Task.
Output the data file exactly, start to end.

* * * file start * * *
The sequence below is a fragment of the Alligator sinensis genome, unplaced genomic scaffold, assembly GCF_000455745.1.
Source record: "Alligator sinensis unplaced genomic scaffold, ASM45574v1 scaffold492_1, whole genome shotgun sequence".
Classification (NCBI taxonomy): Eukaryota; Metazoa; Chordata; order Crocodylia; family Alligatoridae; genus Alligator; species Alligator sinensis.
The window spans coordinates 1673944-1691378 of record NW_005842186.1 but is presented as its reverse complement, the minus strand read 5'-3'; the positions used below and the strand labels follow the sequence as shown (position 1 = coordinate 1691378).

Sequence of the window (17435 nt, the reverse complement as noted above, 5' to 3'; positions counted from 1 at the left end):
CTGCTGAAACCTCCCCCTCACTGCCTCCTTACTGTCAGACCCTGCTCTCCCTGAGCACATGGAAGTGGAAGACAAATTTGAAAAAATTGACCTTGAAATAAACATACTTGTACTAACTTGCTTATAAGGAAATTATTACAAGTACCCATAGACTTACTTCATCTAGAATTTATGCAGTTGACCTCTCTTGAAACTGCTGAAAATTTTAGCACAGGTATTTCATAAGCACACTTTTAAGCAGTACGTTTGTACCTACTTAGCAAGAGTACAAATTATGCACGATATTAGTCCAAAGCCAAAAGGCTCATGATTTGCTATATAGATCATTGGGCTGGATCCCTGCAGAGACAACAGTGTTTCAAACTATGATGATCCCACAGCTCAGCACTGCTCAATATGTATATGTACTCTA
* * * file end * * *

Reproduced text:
The sequence below is a fragment of the Alligator sinensis genome, unplaced genomic scaffold, assembly GCF_000455745.1.
Source record: "Alligator sinensis unplaced genomic scaffold, ASM45574v1 scaffold492_1, whole genome shotgun sequence".
Classification (NCBI taxonomy): Eukaryota; Metazoa; Chordata; order Crocodylia; family Alligatoridae; genus Alligator; species Alligator sinensis.
The window spans coordinates 1673944-1691378 of record NW_005842186.1 but is presented as its reverse complement, the minus strand read 5'-3'; the positions used below and the strand labels follow the sequence as shown (position 1 = coordinate 1691378).

Sequence of the window (17435 nt, the reverse complement as noted above, 5' to 3'; positions counted from 1 at the left end):
CTGCTGAAACCTCCCCCTCACTGCCTCCTTACTGTCAGACCCTGCTCTCCCTGAGCACATGGAAGTGGAAGACAAATTTGAAAAAATTGACCTTGAAATAAACATACTTGTACTAACTTGCTTATAAGGAAATTATTACAAGTACCCATAGACTTACTTCATCTAGAATTTATGCAGTTGACCTCTCTTGAAACTGCTGAAAATTTTAGCACAGGTATTTCATAAGCACACTTTTAAGCAGTACGTTTGTACCTACTTAGCAAGAGTACAAATTATGCACGATATTAGTCCAAAGCCAAAAGGCTCATGATTTGCTATATAGATCATTGGGCTGGATCCCTGCAGAGACAACAGTGTTTCAAACTATGATGATCCCACAGCTCAGCACTGCTCAATATGTATATGTACTCTA